A scene, a place, a moment strikes me, and I capture it in paint. The painting becomes a vessel containing the truth of the original. I mean both the physical truth of the objects and spaces comprising the original scene, and perhaps my emotional or psychological response to it. Robert Henri has a lovely little analogy of the sketch-artist as hunter, stalking through the world, seeking worthy quarry, and capturing the prey! There is a lot in that that I find familiar to my experience painting, especially the moment when you’ve captured what you were seeking. I have always likened art-works to time capsules. They are containers of meaning and information that can travel through time where they will be accessed by people far from their time and place of origination, even across centuries and cultures.
Painting is definitely physical as well as mental. There is the vision in your eye, the idea in your mind, but at least in the kind of painting I do, it comes down to hands and fingers. Unfolding the easel, pouring the terp, squeezing the paint tubes, holding the palette, mixing the paint, rinsing the brush, dabbing the pigment, stroking the canvas. And sometimes after hours of tedious technical work, my fingers fatigue and I fumble the brush to the ground. Good time for a break.
Sfumato, the smoky, blurred treatment of edges in a painting. DaVinci used this technique to great effect throughout the Mona Lisa, particularly at the corners of her mouth. It’s something I’ve increasingly employed in my paintings in recent years. You’d be surprised how much you can obscure. Almost obliterate an edge, and it will still read to the viewer as one. I’ve been using sfumato like shallow depth-of-field in photography, to increase the illusion of depth in my paintings. Atmospheric perspective states that objects further away from the viewer appear less distinctly than those close by. Fuzzy far away, clear up close. Most recently, I’ll make the background blurrier, the middle ground crisper, and the extreme foreground blurry again. I find it makes the viewer’s eye dive over the foreground and right into the painting. It’s a way to manipulate the viewer, and make them see what, and how, you want them to.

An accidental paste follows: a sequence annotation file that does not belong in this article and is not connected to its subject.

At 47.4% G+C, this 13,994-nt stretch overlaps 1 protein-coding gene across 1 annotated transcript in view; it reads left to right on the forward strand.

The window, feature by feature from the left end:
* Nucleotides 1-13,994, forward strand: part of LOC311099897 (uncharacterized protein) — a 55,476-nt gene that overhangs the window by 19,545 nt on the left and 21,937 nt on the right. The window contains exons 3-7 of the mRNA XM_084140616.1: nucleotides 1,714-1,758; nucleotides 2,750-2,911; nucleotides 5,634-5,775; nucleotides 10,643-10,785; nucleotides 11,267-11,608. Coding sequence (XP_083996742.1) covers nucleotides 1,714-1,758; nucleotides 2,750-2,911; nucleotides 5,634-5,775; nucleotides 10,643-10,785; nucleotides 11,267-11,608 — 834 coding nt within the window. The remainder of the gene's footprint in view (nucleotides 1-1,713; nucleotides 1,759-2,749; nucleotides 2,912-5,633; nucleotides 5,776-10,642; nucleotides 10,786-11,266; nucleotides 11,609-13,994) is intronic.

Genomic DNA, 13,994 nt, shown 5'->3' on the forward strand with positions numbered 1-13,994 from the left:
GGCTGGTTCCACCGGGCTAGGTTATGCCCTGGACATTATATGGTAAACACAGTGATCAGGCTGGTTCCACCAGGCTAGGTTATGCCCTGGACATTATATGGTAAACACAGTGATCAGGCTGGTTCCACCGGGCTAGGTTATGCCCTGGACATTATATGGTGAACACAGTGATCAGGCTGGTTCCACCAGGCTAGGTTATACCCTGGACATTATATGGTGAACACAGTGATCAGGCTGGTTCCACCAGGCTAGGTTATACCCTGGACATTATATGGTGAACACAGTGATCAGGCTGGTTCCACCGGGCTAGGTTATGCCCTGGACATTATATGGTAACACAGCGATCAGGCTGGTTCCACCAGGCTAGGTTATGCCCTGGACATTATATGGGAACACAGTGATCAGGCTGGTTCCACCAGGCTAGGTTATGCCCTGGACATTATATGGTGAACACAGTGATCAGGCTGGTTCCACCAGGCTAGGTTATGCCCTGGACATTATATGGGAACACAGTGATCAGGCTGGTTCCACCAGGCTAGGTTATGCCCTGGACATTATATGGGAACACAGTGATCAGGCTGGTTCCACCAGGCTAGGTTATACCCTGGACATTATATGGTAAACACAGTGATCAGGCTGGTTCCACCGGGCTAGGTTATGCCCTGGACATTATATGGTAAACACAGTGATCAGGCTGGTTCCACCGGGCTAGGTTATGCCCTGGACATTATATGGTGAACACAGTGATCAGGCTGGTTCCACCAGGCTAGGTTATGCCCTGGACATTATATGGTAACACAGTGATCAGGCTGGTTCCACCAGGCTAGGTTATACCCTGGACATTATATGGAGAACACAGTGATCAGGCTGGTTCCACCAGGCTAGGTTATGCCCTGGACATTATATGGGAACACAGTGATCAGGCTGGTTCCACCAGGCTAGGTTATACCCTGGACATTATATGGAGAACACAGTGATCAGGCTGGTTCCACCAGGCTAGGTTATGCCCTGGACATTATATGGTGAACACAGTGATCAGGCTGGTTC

I remember finishing a great alla prima nocturne years ago. It had been a struggle, a battle, but in the end, after hours of working, I landed it. I took it to show my friends, and I referred to it as The Whale, as in “I landed a whale.” I think since then there have been a few more “whales” and more than a couple “beasts.” Almost every piece is, for some period during its creation, a foe, an opponent, even a beast. It requires tenacity, even obsessiveness, to see them through to completion. If you think about it, trying to manipulate colored paste with bristle-tipped sticks on a canvas to represent something is an impossible proposition. Certainly tremendously difficult. That it works at all, that it is possible, is part of why I am enchanted by this medium. And yet, there is always some ugliness in a piece when you leave it, some part that you didn’t get as right as you’d hoped, and in that sense there is something monstrous that remains in each of them.
Everything seems to be headed that way, and I love how low-tech and anachronistic painting feels in this era. Humans have been painting for tens of thousands of years, and even today I am using hair on the end of sticks to smear colored mud on a surface. It might as well be the cave-wall. I always think about painting as ancient and primitive. Make a mark. I was here. We were here. Its very primal for human beings, and I believe that as so much around us races through gadgets of near-immediate obsolescence, painting, modestly but powerfully, abides. As a painter I feel like a keeper of arcane knowledge almost entirely lost to the world. It’s romantic.
Time relates to painting in myriad ways. There are the hours and hours the paintings take to execute. The fact that a painting may well outlive its creator, and we can access something of Giotto, Michelangelo, even the painters of Lascaux and their times, from the paintings they left behind. There is often a long delay between the creation of the paintings and when they are appreciated by the world for their true value. Think of Van Gogh, Pollock, and innumerable others. And in the sense of temporal meaning “not-sacred,” Robert Irwin drew a lovely arc through the history of Art when he explained: you could only paint the Pope, then later, the Kings too, then the King’s serving maid, then just the maid’s red shawl, then eventually just the color red itself. So good.